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Community reacts to loss of Spokane Civil Rights Activist Sandy Williams

Williams was reportedly celebrating her 61st birthday before the plane crashed.

SPOKANE, Wash. — Reports have been confirmed that Spokane Civil Rights Activist Sandy Williams was among the nine passengers lost in the seaplane crash on Puget Sound in Seattle.

According to Spokane City Councilmember Betsy Wilkerson, Williams was on vacation celebrating her 61st birthday a week beforehand with friends before the plane crashed. Wilkerson also said that Williams was preparing to come back to Spokane to celebrate the re-opening of the Carl Maxey Center.

People in the community knew Sandy Williams as determined, strong and an advocate for social and civil rights justice. 

“She worked on so many levels, it’s hard for the average person to understand,” Bevan Maxey, son of the late Carl Maxey, said.  

She was a driving force for the start and success of many African American resources Spokane can see today. 

She was a founding member of Spokane Community Against Racism (SCAR), creator of The Black Lens, a seven year old local black news publication, and executive director of the Carl Maxey Center. 

Maxey said the center in his father’s name was in good hands with Williams. 

“There wouldn’t have been a Carl Maxey Center without her," Maxey said. "She was the catalyst and the person who kept it going when it seemed like the idea would flounder or not happen. It was all her vision. She deserves all the credit. It was good to know it was in the hands of such a wonderful person.”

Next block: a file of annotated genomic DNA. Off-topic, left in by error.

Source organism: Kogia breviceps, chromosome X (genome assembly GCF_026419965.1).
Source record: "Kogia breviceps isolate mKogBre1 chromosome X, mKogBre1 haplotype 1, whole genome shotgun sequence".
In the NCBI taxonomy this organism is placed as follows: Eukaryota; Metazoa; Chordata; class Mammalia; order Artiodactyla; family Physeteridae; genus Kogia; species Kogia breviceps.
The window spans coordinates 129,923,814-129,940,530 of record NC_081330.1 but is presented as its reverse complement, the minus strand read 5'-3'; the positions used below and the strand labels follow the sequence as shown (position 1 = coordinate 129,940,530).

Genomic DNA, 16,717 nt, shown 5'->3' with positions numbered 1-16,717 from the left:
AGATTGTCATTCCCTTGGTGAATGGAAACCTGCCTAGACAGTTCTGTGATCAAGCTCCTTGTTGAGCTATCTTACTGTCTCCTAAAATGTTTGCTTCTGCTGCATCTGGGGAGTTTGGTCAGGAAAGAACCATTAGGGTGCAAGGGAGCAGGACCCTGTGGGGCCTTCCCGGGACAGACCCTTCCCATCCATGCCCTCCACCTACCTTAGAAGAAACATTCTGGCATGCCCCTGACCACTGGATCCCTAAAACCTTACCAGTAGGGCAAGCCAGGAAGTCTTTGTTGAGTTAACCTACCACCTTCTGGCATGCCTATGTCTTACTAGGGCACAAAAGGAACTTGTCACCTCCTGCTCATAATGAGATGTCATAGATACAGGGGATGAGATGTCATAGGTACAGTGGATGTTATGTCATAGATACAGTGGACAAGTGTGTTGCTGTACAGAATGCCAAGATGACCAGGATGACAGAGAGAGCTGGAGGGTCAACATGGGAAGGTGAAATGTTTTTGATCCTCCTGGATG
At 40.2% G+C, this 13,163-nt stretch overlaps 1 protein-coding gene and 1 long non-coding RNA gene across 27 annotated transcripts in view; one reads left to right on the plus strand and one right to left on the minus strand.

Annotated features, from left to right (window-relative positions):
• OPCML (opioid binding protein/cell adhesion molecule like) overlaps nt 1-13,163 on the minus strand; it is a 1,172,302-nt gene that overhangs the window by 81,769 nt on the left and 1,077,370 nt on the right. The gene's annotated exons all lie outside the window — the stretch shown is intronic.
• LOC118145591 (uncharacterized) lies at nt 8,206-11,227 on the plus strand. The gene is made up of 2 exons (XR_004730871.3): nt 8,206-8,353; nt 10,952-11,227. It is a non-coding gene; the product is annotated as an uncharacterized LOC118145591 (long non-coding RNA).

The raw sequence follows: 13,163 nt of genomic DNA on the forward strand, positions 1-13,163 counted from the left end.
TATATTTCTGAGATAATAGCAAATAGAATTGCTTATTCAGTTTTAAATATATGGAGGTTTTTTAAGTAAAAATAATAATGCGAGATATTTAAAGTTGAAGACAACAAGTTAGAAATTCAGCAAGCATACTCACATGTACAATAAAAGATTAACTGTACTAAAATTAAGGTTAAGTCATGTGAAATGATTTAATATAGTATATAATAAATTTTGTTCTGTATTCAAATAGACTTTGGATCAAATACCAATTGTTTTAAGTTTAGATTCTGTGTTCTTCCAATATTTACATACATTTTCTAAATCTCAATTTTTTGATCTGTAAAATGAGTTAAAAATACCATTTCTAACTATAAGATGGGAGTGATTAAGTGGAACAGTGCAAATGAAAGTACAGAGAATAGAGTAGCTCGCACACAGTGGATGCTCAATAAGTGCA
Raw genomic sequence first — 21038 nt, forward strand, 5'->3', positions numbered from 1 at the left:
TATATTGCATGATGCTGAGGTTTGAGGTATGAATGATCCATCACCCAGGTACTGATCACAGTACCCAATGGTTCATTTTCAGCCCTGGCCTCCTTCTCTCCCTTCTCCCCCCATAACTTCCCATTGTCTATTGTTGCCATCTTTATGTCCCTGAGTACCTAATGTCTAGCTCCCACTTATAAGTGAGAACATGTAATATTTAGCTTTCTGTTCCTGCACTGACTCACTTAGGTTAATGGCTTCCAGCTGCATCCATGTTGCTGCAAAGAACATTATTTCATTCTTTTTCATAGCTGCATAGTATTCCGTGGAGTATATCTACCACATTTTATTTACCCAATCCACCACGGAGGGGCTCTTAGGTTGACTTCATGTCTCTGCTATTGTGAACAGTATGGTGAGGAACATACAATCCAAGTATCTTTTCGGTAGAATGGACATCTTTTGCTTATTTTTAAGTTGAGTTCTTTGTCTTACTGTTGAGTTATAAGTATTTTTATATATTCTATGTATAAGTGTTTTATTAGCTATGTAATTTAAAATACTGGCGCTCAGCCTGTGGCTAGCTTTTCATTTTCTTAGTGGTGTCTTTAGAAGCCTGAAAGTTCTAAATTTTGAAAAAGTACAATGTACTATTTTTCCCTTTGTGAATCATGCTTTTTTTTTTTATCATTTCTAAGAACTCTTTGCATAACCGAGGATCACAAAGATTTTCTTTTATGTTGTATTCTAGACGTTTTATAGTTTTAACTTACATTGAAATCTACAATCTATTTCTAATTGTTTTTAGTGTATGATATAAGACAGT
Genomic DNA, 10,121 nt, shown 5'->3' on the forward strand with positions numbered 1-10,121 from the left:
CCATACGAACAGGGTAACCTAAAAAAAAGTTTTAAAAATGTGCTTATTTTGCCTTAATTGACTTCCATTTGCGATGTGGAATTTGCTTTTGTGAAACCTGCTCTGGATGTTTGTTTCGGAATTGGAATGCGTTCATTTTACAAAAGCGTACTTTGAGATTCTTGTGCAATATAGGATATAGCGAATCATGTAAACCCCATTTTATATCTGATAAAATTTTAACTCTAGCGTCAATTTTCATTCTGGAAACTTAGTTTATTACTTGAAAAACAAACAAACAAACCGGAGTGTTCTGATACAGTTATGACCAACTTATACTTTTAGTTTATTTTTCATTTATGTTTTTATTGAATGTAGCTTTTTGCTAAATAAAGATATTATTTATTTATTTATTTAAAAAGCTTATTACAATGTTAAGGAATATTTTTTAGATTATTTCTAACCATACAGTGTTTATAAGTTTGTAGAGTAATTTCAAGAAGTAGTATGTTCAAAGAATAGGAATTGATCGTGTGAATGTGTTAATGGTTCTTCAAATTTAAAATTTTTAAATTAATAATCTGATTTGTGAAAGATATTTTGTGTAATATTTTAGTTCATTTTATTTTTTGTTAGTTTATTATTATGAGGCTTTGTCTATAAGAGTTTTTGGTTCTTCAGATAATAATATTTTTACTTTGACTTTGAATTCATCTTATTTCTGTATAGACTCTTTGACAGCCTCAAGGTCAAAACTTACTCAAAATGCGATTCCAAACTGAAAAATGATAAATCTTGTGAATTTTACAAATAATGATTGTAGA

Just across the street from the center, owner of Fresh Soul, Michael Brown said he had trouble sleeping after hearing the news of her passing. 

“I was struggling all night to rest,” Brown said. 

Brown said Williams was a person who looked for ways to unify communities and people were stronger because of her. 

“She did bring Black people together, to bring all people together and for us to support each other," Brown explained. "Because when we can come together as a people we have a beginning. And when we can stay together as a people, we have progress. And when we can work together as a people, we have progress. And that’s what she was about.” 

Many figures in the Spokane community are sharing their grief over the news online. In a Facebook post, the Spokane County Human Rights Task Force said:

Together, with all of Spokane, we mourn the loss of Sandy Williams. Sandy was a voice for the voiceless, a tireless advocate for marginalized people in Spokane, a journalist unafraid to speak truth to power, a builder of hope in her vision for the Carl Maxey Center, and a beloved friend to countless members of our community. Our hearts go out to Sandy’s family. While she may be gone, her legacy is assured.

Gonzaga President Thayne McCulloh took to Twitter to pay respects to the civil rights activist:

Williams served the Spokane community as a community organizer, filmmaker and entrepreneur with an extensive background focusing on discrimination, equity and social justice. She was the publisher and editor of THE BLACK LENS, Eastern Washington's only African-American focused newspaper. Williams also served as the executive director of the Carl Maxey Center.

On Tuesday morning the Coast Guard released the names of all passengers and crew on board the seaplane:

Brown said he knew Patricia Hicks through Williams. She was Williams's partner and they came by the restaurant often.

"Patricia was also a beautiful person," Brown expressed. "So we didn’t lose just one. We lost two important community members here.”  

Staff members at the Carl Maxey Center said they are working on organizing a ceremony that celebrates Williams's life.

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